How to Become a Better Blogger 5: Your Online Presence

identity

Building and promoting your online presence

You can have the best web site on the internet, but if no one knows it’s there – what’s the point? Things to consider in your promotional strategy: Online advertising with Google/Yahoo; Search Engine registration and optimization; Privacy Policy; Copyright and Disclaimer.

Now let’s consider building and promoting your online presence. Does your self-marketing strategy include a strong web presence? It should. You can expect to be ‘googled’. When your name (brand, key word) is googled, you want it to be you (your blog) that the reader sees. What does a search of your name reveal? Or not reveal?

I’d like to share some tips for professionals working online that I believe bloggers can relate to and should act upon.

Andy Beal’s four good tips on Building your online professional presence:

Buy your domain name. Even if you don’t do a lot with it, you should own a domain name that matches (as close as possible) your name. Your online brand is important, and guess what, despite how many employers you may ultimately have, you’ll likely keep that same name for life!

See: How and why to buy your own domain

 

Understand your Google profile. Most potential employers are going to use Google, so you may as well focus on the search results there. What’s being said about you, what pages are indexed? Don’t just look at stuff that is about you, look at listings that are about someone with the same name, yet maybe negative. You should be prepared to explain that the person convicted for 3 counts of armed robbery, is not actually you.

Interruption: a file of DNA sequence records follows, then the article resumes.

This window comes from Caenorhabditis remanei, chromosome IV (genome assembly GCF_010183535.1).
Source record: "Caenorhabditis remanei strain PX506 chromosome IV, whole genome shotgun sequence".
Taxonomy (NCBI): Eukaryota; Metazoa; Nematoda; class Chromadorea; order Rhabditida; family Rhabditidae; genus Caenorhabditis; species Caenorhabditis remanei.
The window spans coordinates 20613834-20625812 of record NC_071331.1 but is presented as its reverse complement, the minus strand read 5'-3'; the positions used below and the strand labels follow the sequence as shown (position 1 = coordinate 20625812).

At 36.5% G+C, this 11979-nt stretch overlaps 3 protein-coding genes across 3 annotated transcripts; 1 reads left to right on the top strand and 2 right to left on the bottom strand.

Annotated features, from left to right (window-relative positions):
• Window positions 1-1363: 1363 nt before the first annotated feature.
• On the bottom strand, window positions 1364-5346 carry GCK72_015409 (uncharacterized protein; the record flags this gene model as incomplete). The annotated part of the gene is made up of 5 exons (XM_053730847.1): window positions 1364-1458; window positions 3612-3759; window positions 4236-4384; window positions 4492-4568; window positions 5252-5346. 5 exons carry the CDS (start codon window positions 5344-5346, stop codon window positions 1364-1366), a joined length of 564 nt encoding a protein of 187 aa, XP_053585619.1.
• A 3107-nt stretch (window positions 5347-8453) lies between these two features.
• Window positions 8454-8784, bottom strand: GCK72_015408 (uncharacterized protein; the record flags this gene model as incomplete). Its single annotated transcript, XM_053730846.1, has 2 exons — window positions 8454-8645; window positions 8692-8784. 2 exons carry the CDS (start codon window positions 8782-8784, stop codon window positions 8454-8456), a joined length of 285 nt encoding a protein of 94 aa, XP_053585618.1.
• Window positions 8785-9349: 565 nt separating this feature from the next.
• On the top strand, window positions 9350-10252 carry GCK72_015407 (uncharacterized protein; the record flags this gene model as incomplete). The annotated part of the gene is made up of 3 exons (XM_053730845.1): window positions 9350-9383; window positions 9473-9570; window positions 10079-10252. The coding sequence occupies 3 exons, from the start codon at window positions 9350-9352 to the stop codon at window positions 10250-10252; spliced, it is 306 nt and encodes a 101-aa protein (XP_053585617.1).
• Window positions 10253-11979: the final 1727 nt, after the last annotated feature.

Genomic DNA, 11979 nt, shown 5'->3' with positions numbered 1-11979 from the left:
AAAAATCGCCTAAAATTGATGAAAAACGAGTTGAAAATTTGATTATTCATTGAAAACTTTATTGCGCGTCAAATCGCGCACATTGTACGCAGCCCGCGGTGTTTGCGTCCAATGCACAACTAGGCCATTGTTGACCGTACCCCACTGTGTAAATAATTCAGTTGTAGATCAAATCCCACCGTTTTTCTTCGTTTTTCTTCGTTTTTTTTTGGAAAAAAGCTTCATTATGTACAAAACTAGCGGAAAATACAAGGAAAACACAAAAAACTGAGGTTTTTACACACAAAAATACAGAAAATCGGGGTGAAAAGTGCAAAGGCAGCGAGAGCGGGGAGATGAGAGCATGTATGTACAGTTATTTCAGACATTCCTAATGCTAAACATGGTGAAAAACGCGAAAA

See: Create a Google Account

Google Webmaster Guidelines

How can I create a Google friendly site?

Own your brand. When someone searches for your name, you should try and make sure you have as much control over what they see, as possible. Set up a Flickr account, LinkedIn profile, blog, user-group profile, etc. While you may need the talents of a search marketer to ensure these pages appear in the top 10 of a search engine, you don’t stand any chance if you don’t actually take the time to create the profile in the first place.

See:How to Become a Better Blogger 4: Essentials

Destroy the evidence. Ok, so while most stuff you put online is there for eternity, that doesn’t mean you can’t try some damage control. That blog post you uploaded – the one where you went on an all night drinking binge and broke into the local Krispy Kreme – remove it! While it may still exist somewhere on the web, it is less likely to show up in the Google search results, if you’ve removed it from your own blog/social network.

I recommend reading the following:
Web Anonymity 101 – Digital Breadcrumbs as an introduction;
Web Anonymity 102 – A Case Study of how easy it is to find information about a person online;
Web Anonymity 103 – Online Privacy on steps to protect your online identity;
How to Blog Safely (About Work or Anything Else)

Related Posts found in this blog:

How to structure a reader and search engine friendly blog

How to Become a Better Blogger 1: Introduction

How to Become a Better Blogger 2: Online Privacy

How to Become a Better Blogger 3: Ethics and Links

How to remove data from Google’s cache

add to del.icio.us :: Add to Blinkslist :: add to furl :: Digg it :: add to ma.gnolia :: Stumble It! :: seed the vine :: reddit :: furl :: TailRank

18 thoughts on “How to Become a Better Blogger 5: Your Online Presence

  1. Pingback: How to make money by blogging « one cool site: wordpress blogging tips

  2. @southernofficechair